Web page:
The College of Visual and Performing Arts’ Department of Drama begins the 2022/2023 season on Oct. 15 with the popular musical “Sweet Charity” directed by David Lowenstein, choreographed by Kira Schmidt-Carper, with musical direction by Brian Cimmet.
Performances will be held Oct. 15 – 23 in the Syracuse Stage / Syracuse University Drama Complex, 820 East Genesee St. Tickets are available through the Syracuse Stage Box Office at www.syracusestage.org/drama or by phone at 315.443.3275.
Written by Neil Simon with music by Cy Coleman and lyrics by Dorothy Fields, “Sweet Charity” is an integral part of the musical theater lore of Gwen Verdon and Bob Fosse, filled with great songs and plenty of humor. Some of the original show’s dazzling choreography is incorporated in the Department of Drama’s current production with “Rich Man’s Frug” guest-choreographed by Verdon Fosse Legacy Dancer Lloyd Culbreath. And featuring such famous tunes as “Big Spender,” “If My Friends Could See Me Now,” “I’m a Brass Band” and “Baby, Dream Your Dream,” this treasure from the 60s is packed with heart, energy and genuine affection for the art of musical theater.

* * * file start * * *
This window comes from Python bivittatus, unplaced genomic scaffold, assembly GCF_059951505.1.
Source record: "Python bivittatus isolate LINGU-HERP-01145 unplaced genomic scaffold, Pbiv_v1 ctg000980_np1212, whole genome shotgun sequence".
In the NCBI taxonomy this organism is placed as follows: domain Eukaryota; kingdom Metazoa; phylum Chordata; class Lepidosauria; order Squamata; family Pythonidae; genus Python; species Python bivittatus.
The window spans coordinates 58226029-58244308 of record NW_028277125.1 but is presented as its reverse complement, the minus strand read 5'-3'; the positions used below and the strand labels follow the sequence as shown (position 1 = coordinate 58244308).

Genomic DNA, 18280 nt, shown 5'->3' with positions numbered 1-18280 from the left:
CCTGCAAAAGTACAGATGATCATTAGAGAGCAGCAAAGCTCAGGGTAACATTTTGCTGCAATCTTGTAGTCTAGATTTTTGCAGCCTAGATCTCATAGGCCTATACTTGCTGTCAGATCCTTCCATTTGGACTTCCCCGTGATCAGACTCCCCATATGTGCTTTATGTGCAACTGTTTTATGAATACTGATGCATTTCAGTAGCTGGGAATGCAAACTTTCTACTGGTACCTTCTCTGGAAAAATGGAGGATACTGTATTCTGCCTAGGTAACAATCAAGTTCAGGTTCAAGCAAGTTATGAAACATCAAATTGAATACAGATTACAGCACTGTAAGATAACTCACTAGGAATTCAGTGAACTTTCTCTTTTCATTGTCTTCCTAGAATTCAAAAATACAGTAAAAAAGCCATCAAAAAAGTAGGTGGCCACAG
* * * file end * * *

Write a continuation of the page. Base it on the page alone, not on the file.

Self-acceptance and self-discovery are major themes throughout this season’s productions according to Department Chair Ralph Zito, and “Sweet Charity” is no exception. At the heart of “Sweet Charity” is Charity Hope Valentine, romantic and optimistic, who is trying to make a life for herself in the big, bad city. In moments of intense dance and song, audiences will see Charity on a quest for transformative self-love. Lowenstein wants audiences to remember that the Fosse-filled energy, glitz and glam of this hit musical come with a deeper message: “The search for love is always a worthwhile goal.”
The message of self-love extends beyond the stage, however, as Schmidt-Carper, alongside Lowenstein and the production team, worked to create a rehearsal atmosphere packed with dance wellness and joy. “This show is a celebration of self,” said Schmidt-Carper. “And this company’s work on and off stage is no different.”